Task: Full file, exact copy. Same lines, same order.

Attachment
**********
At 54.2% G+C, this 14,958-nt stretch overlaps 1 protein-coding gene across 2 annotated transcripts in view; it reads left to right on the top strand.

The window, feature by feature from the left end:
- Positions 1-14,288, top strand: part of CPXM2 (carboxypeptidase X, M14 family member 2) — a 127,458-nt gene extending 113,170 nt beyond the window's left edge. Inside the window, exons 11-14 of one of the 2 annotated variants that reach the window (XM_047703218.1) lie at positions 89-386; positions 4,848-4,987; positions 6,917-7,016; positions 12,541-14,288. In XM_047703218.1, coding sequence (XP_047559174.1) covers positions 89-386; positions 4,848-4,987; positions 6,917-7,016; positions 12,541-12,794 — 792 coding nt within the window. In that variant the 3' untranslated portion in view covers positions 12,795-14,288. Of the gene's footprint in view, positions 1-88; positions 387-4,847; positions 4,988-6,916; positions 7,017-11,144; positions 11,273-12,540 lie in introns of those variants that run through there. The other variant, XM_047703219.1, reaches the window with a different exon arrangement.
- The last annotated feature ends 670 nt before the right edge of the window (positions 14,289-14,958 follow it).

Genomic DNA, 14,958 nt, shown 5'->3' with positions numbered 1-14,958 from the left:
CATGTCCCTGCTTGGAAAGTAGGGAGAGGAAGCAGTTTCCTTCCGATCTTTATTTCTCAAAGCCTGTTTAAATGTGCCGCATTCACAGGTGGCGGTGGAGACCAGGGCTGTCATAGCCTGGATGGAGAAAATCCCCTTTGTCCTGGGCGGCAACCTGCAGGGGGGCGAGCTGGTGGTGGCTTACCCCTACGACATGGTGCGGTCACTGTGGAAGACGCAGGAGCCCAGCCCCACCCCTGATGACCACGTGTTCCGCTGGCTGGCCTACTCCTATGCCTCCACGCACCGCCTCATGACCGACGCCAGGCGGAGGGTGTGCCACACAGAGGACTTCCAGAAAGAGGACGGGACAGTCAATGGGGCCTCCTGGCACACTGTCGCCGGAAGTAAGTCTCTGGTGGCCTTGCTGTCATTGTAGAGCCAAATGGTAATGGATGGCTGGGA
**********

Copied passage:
At 54.2% G+C, this 14,958-nt stretch overlaps 1 protein-coding gene across 2 annotated transcripts in view; it reads left to right on the top strand.

The window, feature by feature from the left end:
- Positions 1-14,288, top strand: part of CPXM2 (carboxypeptidase X, M14 family member 2) — a 127,458-nt gene extending 113,170 nt beyond the window's left edge. Inside the window, exons 11-14 of one of the 2 annotated variants that reach the window (XM_047703218.1) lie at positions 89-386; positions 4,848-4,987; positions 6,917-7,016; positions 12,541-14,288. In XM_047703218.1, coding sequence (XP_047559174.1) covers positions 89-386; positions 4,848-4,987; positions 6,917-7,016; positions 12,541-12,794 — 792 coding nt within the window. In that variant the 3' untranslated portion in view covers positions 12,795-14,288. Of the gene's footprint in view, positions 1-88; positions 387-4,847; positions 4,988-6,916; positions 7,017-11,144; positions 11,273-12,540 lie in introns of those variants that run through there. The other variant, XM_047703219.1, reaches the window with a different exon arrangement.
- The last annotated feature ends 670 nt before the right edge of the window (positions 14,289-14,958 follow it).

Genomic DNA, 14,958 nt, shown 5'->3' with positions numbered 1-14,958 from the left:
CATGTCCCTGCTTGGAAAGTAGGGAGAGGAAGCAGTTTCCTTCCGATCTTTATTTCTCAAAGCCTGTTTAAATGTGCCGCATTCACAGGTGGCGGTGGAGACCAGGGCTGTCATAGCCTGGATGGAGAAAATCCCCTTTGTCCTGGGCGGCAACCTGCAGGGGGGCGAGCTGGTGGTGGCTTACCCCTACGACATGGTGCGGTCACTGTGGAAGACGCAGGAGCCCAGCCCCACCCCTGATGACCACGTGTTCCGCTGGCTGGCCTACTCCTATGCCTCCACGCACCGCCTCATGACCGACGCCAGGCGGAGGGTGTGCCACACAGAGGACTTCCAGAAAGAGGACGGGACAGTCAATGGGGCCTCCTGGCACACTGTCGCCGGAAGTAAGTCTCTGGTGGCCTTGCTGTCATTGTAGAGCCAAATGGTAATGGATGGCTGGGA